Disney-Pixar really knows how to tell a story with each movie that they present. It’s amazing how they portray such real and relatable situations in their movies, whether it’s moving across the country or being jealous of your peers. Every single one of their movies has a lesson hidden among the story line, and here are six of my favorites. Warning: there may be spoilers throughout the listicle (but, let's be real, we've all seen these movies).
1. "Finding Dory" -- It’s OK to have flaws.
We all have imperfections that we are self-conscious about. "Finding Dory" presents us with an equally flawed character. Dory suffers from “short-term remember loss," and throughout the movie, it is evident that she is unhappy with her flaw. However, toward the end of the film, she comes to realize that her memory loss is what makes her unique, and she begins to notice that her imperfection is a strength. And she also realizes that the people (or rather, sea creatures) around her love her for who she is, flaws and all.
2. "The Good Dinosaur" -- Accept and love others, no matter what they look like.
The unlikely friendship that exists between Arlo the dinosaur and Spot the human speaks volumes. At first, Arlo was scared of the wild human, but nature forced them to go on a wild adventure together. The friendship develops throughout the film, and Arlo’s fear and ignorance slowly fade away as he spends more time with Spot. Their relationship really starts to flourish once they embrace one another’s differences. Toward the end of the movie, the emotional connection that the two have is quite evident, and it's heartbreaking to see them separated. Now if only that could happen in real life, among the same species. I'm looking at you, humans.
3. "Inside Out" -- It’s OK to be emotional sometimes.
Emotions are part of what makes us human; there is no need to be happyall the time. "Inside Out" teaches us that sometimes, we need to be angry in order to sense injustices. We need to feel disgust and fear when we experience certain things (like broccoli) to keep us safe. And most importantly, we need to experience a little bit of sadness in our lives, because this makes those happy moments seem so much better. Like I said, it's totally okay for you to not be happy all the time. And the fact that this movie stars Amy Poehler is a plus.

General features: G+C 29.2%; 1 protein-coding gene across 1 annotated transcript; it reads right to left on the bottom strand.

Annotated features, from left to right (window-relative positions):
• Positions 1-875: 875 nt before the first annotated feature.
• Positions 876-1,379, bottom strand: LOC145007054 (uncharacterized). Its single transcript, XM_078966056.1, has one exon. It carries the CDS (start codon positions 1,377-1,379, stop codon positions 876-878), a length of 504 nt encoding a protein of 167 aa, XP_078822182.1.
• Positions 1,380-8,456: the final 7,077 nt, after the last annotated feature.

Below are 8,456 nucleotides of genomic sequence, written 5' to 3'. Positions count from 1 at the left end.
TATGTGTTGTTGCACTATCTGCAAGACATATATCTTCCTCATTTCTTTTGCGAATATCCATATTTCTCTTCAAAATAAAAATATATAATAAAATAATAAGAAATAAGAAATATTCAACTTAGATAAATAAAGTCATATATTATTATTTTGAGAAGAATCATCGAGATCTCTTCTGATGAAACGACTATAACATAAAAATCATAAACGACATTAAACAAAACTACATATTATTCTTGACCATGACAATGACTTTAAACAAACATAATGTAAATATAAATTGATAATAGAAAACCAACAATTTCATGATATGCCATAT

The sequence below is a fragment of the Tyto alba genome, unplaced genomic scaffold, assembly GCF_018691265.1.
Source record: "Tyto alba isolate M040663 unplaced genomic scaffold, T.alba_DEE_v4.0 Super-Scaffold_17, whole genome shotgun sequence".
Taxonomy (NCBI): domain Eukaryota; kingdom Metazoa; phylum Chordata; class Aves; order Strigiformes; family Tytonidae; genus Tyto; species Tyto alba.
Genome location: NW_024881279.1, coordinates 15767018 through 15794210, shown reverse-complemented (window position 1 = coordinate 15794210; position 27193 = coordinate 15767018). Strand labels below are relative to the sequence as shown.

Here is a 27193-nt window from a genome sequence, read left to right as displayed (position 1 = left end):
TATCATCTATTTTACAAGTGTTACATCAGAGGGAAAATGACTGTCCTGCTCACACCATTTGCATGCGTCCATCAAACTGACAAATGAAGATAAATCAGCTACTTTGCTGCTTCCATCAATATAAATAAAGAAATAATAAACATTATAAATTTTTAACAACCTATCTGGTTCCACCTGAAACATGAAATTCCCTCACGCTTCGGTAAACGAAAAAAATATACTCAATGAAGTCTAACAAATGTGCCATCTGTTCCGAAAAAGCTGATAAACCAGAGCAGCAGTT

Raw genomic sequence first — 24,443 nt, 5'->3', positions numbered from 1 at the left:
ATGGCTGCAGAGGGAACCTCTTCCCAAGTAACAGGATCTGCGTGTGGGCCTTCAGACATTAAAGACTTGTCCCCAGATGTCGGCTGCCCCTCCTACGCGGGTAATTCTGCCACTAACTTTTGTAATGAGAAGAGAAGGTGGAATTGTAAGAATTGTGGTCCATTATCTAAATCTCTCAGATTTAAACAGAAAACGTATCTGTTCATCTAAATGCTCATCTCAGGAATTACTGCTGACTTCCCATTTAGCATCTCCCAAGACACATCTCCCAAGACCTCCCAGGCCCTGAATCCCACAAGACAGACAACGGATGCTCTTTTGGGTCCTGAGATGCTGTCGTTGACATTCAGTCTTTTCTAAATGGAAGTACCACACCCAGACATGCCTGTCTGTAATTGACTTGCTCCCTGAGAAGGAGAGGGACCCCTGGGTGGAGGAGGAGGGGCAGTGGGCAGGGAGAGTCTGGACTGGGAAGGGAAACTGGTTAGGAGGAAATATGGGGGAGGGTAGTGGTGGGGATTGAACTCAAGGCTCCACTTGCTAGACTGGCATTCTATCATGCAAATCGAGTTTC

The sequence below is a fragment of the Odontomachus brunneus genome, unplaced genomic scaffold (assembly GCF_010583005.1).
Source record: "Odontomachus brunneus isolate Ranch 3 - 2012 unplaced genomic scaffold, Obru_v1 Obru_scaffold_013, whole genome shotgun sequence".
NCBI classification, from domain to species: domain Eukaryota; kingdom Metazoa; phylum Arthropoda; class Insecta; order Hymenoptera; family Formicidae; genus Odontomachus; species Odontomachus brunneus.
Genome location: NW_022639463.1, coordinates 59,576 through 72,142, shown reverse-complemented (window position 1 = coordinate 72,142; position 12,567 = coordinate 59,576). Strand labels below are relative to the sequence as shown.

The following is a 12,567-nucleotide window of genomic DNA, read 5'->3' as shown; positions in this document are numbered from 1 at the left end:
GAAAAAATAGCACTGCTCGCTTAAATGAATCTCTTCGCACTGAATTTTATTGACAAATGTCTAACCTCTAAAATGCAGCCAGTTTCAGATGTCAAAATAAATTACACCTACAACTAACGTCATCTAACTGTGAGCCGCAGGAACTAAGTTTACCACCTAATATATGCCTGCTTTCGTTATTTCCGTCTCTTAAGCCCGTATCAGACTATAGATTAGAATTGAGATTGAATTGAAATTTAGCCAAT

4. "Ratatouille" and "The Incredibles" -- You do you, now matter what anyone says.
Remy the rat knows how to make a mean dish of linguine. He has an ardent passion for cooking, but his father and the entire world would rather see him miles away from a kitchen. That doesn't stop him from pursuing his dream, though. Remy demonstrates persistence and perseverance throughout the film, and this includes blocking out those people (and rats) who say that he can't do it. He ends up cooking in a fine-dining restaurant, and he's better than any human out there (sorry, Gordon Ramsay). And let's not forget about "The Incredibles." The government has forced the Supers into the shadows. They are legally prevented from fighting crime, even though it's in their nature. And Bob Parr isn't having it. He has these amazing superpowers, and he's tired of being told what to do with them. So naturally, he and his super family use their powers to stop some little dweeb from destroying the world. If that's not enough fuel to get you thinking about changing the world, I don't know what is.
5. "Monsters, Inc." -- Get to know someone before you judge him or her.
Although it may seem silly to us, the monsters in this parallel city are deathly afraid of human children and their white socks (see: 2319). That is, until they get to know one of them. For some reason, Mike and Sully believed that Boo was terrifying. However, we get to see how their relationship evolves throughout the movie. Any sort of ignorance on Mike and Sully's part is completely gone by the end. They learn to see Boo as a friend rather than a threat. Like Mike and Sully, we learn that the only things we need to be afraid off are snake-things like Randall.
6. The "Toy Story" Series-- We're all in this together.
The "Toy Story" series is the queen of all Pixar movies. It addresses the hard truth of growing up, and it gives people a lesson on teamwork. At first, Woody wasn't a big fan of Buzz; he thought he was going to replace him, and he became extremely jealous. However, as Buzz and Woody grew closer and the series developed, we saw that teamwork was always an essential part of the story of these toys. The audience saw selflessness, sacrifice, love, jealousy, emotion, and much more in these movies. The essence of friendship, collaboration, and unity was presented to us with beings that aren't even human. That just goes to show how well the people at Disney-Pixar are doing their jobs.